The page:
Dornadula Chandrasekharam
Former Chair Professor I I T Bombay, India

Food & water: Security or independence — which is better?

Adopting Mesopotamia tribe’s barter system is in one way good for the countries under the current food and water security situation. Currently countries want to be food independent and not food secured. This is possible only when sufficient water is available for irrigation. Countries turning to sea to get fresh water through desalination process. The front runners are, Israel, Saudi Arabia, Egypt, Djibouti and Yemen Republic. The commissioning of reverse osmosis desalination plant by Israel, in 2008 with a capacity of 30 million cubic meters / year in Palmachim together with existing Ashkelon plant will provide about 8% of country’s total potable water resources. The Ashkelon plant started in 2005 generates 130 million cubic meters of fresh water in a year. It is projected that by the year 2020 fresh water supply to the country will touch 30% supplying 650 million cubic meters of desalinated water. In Saudi Arabia over 33 desalination plants are in operation along the Red Sea coast and Arabian Gulf region. With government subsidy desalinated water costs 0.03 US$ per cubic meter against the global average cost of US$ 6/ cubic meters. Egypt perhaps is the first in MENA countries to have started desalination plant in 1912 generating about 75 cubic meters per day of potable water followed by Kuwait  commercialized desalination plant in 1957 at Shuwaik generating about 4600 cubic meters per day of desalinated water.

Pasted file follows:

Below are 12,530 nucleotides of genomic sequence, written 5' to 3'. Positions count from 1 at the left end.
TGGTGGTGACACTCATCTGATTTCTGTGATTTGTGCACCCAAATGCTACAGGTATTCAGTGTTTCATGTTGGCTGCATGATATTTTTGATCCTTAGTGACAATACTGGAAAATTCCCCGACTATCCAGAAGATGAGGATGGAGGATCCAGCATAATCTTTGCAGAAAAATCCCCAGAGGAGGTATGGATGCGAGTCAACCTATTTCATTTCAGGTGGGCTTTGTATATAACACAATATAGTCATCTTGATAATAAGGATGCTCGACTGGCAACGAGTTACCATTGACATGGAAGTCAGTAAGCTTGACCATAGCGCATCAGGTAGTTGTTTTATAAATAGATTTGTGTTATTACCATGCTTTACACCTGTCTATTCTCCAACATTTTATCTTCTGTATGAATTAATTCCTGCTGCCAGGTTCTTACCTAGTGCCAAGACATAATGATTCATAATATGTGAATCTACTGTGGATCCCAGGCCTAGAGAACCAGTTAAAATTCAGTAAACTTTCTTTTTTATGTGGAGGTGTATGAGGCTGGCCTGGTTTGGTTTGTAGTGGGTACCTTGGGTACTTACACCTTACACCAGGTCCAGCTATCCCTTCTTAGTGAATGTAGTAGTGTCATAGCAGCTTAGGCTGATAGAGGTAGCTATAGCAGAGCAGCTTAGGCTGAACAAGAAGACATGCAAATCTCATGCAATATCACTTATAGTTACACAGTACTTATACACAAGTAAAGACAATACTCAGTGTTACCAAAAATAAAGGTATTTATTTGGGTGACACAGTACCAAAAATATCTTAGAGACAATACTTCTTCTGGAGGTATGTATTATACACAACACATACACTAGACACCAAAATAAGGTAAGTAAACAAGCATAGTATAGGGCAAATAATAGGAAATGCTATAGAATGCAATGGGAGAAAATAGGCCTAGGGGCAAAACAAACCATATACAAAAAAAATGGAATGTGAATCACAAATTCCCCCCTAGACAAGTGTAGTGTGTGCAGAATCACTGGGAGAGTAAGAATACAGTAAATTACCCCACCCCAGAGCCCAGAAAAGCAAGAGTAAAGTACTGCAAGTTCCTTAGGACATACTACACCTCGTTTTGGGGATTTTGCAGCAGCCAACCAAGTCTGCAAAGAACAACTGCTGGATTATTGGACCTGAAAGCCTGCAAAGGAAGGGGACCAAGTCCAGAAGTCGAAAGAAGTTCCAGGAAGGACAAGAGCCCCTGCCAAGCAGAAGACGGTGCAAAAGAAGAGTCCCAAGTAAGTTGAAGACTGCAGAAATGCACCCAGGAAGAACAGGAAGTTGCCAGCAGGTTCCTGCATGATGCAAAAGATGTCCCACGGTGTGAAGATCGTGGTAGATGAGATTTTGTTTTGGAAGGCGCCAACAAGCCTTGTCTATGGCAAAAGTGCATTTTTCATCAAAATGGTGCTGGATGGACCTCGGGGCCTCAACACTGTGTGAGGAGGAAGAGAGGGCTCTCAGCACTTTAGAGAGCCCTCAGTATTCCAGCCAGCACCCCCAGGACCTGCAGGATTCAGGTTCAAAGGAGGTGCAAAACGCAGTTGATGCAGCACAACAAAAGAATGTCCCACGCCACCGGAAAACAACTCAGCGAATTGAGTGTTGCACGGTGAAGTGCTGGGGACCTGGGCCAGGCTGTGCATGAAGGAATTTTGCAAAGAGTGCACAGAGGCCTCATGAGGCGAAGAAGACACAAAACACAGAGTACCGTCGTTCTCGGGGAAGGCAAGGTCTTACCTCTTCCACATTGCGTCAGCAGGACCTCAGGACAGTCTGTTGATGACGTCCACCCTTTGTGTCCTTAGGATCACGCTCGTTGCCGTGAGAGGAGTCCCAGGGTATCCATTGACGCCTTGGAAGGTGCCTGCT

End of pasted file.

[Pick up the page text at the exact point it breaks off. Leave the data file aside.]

Desalination of sea water is  energy intensive process that consumes large electricity. This process also emits considerable amount of carbon dioxide gas. For example, the SWRO (Sea Water Reverse Osmosis) facility in Sydney processing 25000 cubic meters per day of desalinated water emits 954 tons of carbon dioxide per day. The energy (oil and or gas) required to generate 1000 cubic meters per day of desalinated water is about 850 tons. Because of the high energy cost, the desalinated water is also very expensive and can not be affordable by people in the low economic group countries.  For example, even when the cost of fuel was ~10 US$/ton, the desalinated water cost was US$ 0.5/ cubic meter. At present greater than 12,500 desalination plants are in operation in the world generating 98 million cubic meters per day of fresh water. One can imagine the amount of carbon dioxide emitted into the atmosphere. No one talks about emissions from desalination plants! Question of priorities.  With ever increasing demand for water due to population growth fossil fuels-based desalination process to meet this demand will not be sustainable in future. More than 50% of the oil and gas supplies will be diverted to generate fresh water and oil and gas based industrial growth will shrink putting pressure on countries’ GDP.  Now the world is into “refined barter system”. Oil rich countries are investing in water rich countries for food: opening a different kind of VWT.  This is a win-win situation.